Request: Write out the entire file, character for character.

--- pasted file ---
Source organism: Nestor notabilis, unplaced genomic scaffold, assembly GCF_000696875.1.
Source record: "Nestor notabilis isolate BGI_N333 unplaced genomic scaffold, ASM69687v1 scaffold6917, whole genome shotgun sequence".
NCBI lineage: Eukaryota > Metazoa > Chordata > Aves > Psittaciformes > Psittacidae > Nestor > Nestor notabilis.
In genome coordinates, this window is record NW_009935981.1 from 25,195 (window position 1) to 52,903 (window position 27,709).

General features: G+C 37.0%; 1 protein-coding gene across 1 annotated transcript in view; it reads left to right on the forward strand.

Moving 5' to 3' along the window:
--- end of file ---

Source organism: Nestor notabilis, unplaced genomic scaffold, assembly GCF_000696875.1.
Source record: "Nestor notabilis isolate BGI_N333 unplaced genomic scaffold, ASM69687v1 scaffold6917, whole genome shotgun sequence".
NCBI lineage: Eukaryota > Metazoa > Chordata > Aves > Psittaciformes > Psittacidae > Nestor > Nestor notabilis.
In genome coordinates, this window is record NW_009935981.1 from 25,195 (window position 1) to 52,903 (window position 27,709).

General features: G+C 37.0%; 1 protein-coding gene across 1 annotated transcript in view; it reads left to right on the forward strand.

Moving 5' to 3' along the window: